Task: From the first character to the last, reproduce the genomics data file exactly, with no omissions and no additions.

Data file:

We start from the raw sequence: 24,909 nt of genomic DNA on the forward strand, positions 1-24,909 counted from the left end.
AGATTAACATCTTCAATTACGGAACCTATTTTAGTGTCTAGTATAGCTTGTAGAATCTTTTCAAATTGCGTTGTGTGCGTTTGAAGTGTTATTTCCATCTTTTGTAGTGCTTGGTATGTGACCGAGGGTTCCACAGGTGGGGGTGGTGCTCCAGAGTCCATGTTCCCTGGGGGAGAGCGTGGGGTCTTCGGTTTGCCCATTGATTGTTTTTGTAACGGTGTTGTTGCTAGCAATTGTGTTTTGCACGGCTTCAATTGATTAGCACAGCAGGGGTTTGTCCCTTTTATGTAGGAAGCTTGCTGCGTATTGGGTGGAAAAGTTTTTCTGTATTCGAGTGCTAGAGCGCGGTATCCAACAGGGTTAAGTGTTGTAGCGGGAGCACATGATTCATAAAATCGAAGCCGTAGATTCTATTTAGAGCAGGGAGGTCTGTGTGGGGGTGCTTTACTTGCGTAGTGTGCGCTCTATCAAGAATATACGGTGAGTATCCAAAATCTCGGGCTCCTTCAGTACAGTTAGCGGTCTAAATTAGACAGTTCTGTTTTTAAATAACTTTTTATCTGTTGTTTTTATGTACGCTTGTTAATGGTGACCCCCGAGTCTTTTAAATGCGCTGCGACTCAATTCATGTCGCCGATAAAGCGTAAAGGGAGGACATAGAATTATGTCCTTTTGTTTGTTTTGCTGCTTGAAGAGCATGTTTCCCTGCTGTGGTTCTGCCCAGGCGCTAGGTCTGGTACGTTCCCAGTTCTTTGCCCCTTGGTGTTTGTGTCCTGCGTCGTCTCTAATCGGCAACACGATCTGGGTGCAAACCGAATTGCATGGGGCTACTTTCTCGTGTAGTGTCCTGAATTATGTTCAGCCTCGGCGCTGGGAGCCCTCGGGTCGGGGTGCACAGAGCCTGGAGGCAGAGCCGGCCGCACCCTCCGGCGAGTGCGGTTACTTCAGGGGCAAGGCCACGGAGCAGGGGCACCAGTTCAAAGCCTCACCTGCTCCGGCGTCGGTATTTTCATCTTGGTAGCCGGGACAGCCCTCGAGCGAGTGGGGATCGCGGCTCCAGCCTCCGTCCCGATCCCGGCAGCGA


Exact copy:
We start from the raw sequence: 24,909 nt of genomic DNA on the forward strand, positions 1-24,909 counted from the left end.
AGATTAACATCTTCAATTACGGAACCTATTTTAGTGTCTAGTATAGCTTGTAGAATCTTTTCAAATTGCGTTGTGTGCGTTTGAAGTGTTATTTCCATCTTTTGTAGTGCTTGGTATGTGACCGAGGGTTCCACAGGTGGGGGTGGTGCTCCAGAGTCCATGTTCCCTGGGGGAGAGCGTGGGGTCTTCGGTTTGCCCATTGATTGTTTTTGTAACGGTGTTGTTGCTAGCAATTGTGTTTTGCACGGCTTCAATTGATTAGCACAGCAGGGGTTTGTCCCTTTTATGTAGGAAGCTTGCTGCGTATTGGGTGGAAAAGTTTTTCTGTATTCGAGTGCTAGAGCGCGGTATCCAACAGGGTTAAGTGTTGTAGCGGGAGCACATGATTCATAAAATCGAAGCCGTAGATTCTATTTAGAGCAGGGAGGTCTGTGTGGGGGTGCTTTACTTGCGTAGTGTGCGCTCTATCAAGAATATACGGTGAGTATCCAAAATCTCGGGCTCCTTCAGTACAGTTAGCGGTCTAAATTAGACAGTTCTGTTTTTAAATAACTTTTTATCTGTTGTTTTTATGTACGCTTGTTAATGGTGACCCCCGAGTCTTTTAAATGCGCTGCGACTCAATTCATGTCGCCGATAAAGCGTAAAGGGAGGACATAGAATTATGTCCTTTTGTTTGTTTTGCTGCTTGAAGAGCATGTTTCCCTGCTGTGGTTCTGCCCAGGCGCTAGGTCTGGTACGTTCCCAGTTCTTTGCCCCTTGGTGTTTGTGTCCTGCGTCGTCTCTAATCGGCAACACGATCTGGGTGCAAACCGAATTGCATGGGGCTACTTTCTCGTGTAGTGTCCTGAATTATGTTCAGCCTCGGCGCTGGGAGCCCTCGGGTCGGGGTGCACAGAGCCTGGAGGCAGAGCCGGCCGCACCCTCCGGCGAGTGCGGTTACTTCAGGGGCAAGGCCACGGAGCAGGGGCACCAGTTCAAAGCCTCACCTGCTCCGGCGTCGGTATTTTCATCTTGGTAGCCGGGACAGCCCTCGAGCGAGTGGGGATCGCGGCTCCAGCCTCCGTCCCGATCCCGGCAGCGA